A few weeks ago, I participated in the YA Scavenger Hunt (which was completely fun, and I hope I get to do it again in the fall). One of the requirements to win an Amazon gift card from my site was to stop here and let me know what the participant liked reading. Overwhelmingly, the answer was dystopian and fantasy which I found interesting because contemporaries have received so much attention in the publishing world lately.
To add to my blog findings, I worked a middle school book fair yesterday and had the chance to talk to students and teachers. The verdict: the demand for dystopian and fantasy is high. That’s what student after student bought: The Red Queen (sold out), Divergent, The Maze Runner, Harry Potter, and many titles I hadn’t heard of but put on my TBR list. The librarians and teachers told me kids want these books because they can lose themselves in them.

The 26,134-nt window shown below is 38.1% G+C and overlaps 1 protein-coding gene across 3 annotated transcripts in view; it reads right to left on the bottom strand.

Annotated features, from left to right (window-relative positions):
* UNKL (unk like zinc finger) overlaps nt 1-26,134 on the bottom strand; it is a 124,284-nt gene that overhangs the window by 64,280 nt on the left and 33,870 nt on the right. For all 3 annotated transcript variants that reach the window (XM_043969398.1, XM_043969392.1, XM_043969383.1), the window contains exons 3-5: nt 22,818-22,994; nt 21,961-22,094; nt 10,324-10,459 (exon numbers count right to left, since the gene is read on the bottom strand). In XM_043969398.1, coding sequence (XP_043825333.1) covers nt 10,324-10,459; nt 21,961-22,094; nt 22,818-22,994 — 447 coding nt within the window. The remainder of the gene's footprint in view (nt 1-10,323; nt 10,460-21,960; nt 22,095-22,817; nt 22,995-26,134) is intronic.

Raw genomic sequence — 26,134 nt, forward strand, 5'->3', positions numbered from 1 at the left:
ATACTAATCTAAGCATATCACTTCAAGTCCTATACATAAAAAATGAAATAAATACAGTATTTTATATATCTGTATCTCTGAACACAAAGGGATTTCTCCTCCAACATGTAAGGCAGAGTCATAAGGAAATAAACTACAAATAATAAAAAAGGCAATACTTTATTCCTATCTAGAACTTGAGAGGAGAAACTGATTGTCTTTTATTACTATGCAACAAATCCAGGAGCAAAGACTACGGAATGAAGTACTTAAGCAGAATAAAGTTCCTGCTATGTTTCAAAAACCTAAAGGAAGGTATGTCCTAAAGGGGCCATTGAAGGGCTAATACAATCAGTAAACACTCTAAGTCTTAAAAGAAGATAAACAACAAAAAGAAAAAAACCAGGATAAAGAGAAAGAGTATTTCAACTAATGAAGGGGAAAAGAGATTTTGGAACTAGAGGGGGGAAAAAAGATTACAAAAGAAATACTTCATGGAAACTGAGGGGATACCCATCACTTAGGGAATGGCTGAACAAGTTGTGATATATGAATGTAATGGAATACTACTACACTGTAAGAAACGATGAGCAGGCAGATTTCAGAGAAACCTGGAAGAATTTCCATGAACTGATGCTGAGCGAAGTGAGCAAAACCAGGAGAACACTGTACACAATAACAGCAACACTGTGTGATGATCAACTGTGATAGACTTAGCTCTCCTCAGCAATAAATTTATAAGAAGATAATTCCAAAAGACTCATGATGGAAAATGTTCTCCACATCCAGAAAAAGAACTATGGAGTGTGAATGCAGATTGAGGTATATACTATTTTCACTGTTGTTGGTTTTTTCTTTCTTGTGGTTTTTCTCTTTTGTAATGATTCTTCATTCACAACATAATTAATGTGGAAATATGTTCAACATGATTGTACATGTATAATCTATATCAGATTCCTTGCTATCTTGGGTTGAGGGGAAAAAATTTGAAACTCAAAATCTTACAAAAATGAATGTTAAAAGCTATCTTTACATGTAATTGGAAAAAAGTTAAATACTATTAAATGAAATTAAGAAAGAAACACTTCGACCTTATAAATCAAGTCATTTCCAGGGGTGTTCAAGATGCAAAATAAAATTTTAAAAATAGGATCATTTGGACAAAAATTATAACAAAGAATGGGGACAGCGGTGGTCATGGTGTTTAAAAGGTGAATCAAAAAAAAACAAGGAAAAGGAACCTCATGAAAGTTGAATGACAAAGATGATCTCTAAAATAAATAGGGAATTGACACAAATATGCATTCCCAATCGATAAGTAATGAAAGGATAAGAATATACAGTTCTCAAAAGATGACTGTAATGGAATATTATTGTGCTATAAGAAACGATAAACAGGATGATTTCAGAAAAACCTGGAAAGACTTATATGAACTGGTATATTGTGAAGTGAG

My sample is skewed, I admit. I live in a ethnically diverse, economically homogeneous area. The kids here read because their parents have surrounded them with books; they have money to buy books; and reading is a priority, not a luxury.
But still, I think this is what they want: escapism. They want to envision themselves up against the Big Bad, surviving, and coming out the hero. They want epic battles, book boyfriends, and the fantasy of a court of intrigue. They want adventures they will never have in real life.
Despite hearing time-and-again that fantasy and dystopian are dead, I believe the opposite is true — the demand is high for these books (and 2016 lists so far are reflecting this). So, if like me, you tend to gravitate toward non-contemporary books, I wouldn’t worry about the whispers of dystopian and fantasy being dead.
The readers want it, and in the end, the reader always gets what they want.